Who Owns the Copyright
Published Thu Oct 16, 2014 | Posted in On Writing | By Linda Jenkinson |
One of the questions new freelancers often ask is, "Who owns the copyright when the work is done?" Keeping in mind that I am not a lawyer, here is my view on copyright ownership and transfers.
With a few exceptions, any intellectual property that can be put into a tangible form is copyrighted from the time of completion by its author or creator whether or not it contains a copyright notice.
A common copyright misunderstanding is that when you contract to write or design for a client, it‘s a work-for-hire and your client automatically owns the copyright. In most cases, that simply isn‘t true. According to the US Copyright Office ‘work for hire‘ applies to independent contractors (such as freelancers) only "if the parties expressly agree in a written instrument signed by them that the work shall be considered a work made for hire."
Yet, when clients commission and pay for work, they expect to own the rights to the work when it‘s completed. Commonly the freelancer transfers his copyright to his client. The transfer of all rights to a work is "exclusive copyright", but keep this in mind: Copyright isn‘t just one thing. It‘s a set of intellectual property rights that can be transferred in whole by tendering exclusive copyright or transferred in part with specific licenses and permissions.
Some issues you should consider and address before you transfer your copyright include:
- Will the rights be transferred for both electronic and print publication?
- Will I retain the right to show the work in my portfolio?
- Will my client receive the right to resell the work?
- Will my client receive the right to alter the work?
- The transfer should also contain warrants of originality and a disclaimer that protects both parties in the transaction.
For instance here is an example similar to the warrants I use in transferring copyright.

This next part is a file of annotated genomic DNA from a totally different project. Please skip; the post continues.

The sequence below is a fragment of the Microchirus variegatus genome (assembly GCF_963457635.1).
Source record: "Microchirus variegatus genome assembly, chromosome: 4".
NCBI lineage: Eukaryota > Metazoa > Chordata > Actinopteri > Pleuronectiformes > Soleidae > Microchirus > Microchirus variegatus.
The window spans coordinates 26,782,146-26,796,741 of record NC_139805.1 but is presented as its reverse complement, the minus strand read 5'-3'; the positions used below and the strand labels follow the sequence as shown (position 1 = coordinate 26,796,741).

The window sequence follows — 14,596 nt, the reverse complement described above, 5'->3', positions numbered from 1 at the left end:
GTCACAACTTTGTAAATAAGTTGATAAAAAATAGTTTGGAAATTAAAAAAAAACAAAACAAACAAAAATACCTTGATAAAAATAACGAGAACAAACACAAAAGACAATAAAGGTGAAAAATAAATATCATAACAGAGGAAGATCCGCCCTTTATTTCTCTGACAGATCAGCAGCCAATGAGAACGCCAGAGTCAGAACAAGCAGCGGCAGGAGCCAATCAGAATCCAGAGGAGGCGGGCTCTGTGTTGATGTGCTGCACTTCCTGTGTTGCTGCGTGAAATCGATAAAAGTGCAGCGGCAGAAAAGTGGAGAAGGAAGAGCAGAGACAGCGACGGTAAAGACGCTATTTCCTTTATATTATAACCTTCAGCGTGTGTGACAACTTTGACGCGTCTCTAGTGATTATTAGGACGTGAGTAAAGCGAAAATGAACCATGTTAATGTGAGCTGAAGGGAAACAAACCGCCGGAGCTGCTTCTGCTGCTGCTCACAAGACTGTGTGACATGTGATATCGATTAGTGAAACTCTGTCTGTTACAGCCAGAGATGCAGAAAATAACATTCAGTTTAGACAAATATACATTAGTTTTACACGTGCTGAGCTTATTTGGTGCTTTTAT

(Your Client) warrants that all material furnished to (Your Name) for the completion of (the described work) is the sole intellectual property of (Your Client) and does not infringe on any copyright, violate any property rights or contain any scandalous, libelous, or unlawful matter.
(Your Name) warrants that the completed Work is original and that to the best of (his/her) knowledge, the Work does not infringe on any copyright, violate any property rights, or contain any scandalous, libelous, or unlawful matter. As such, (Your Name) additionally warrants that (she/he) has complete authority to transfer any and all intellectual property rights associated with this Work to (Your Client).
After these two warrants in my agreement, I transfer all or part of the copyright to my client.
Again, please keep in mind that I am not a lawyer and the validity of the paragraphs above has not been tested in a court of law (thankfully!) However, a contract written on a napkin may be considered valid by a court, as long as you and your client both agree to the terms. The hard part of do-it-yourself contracts of any kind is making sure your agreement has all the bases covered and that both parties have a mutual understanding of the terms.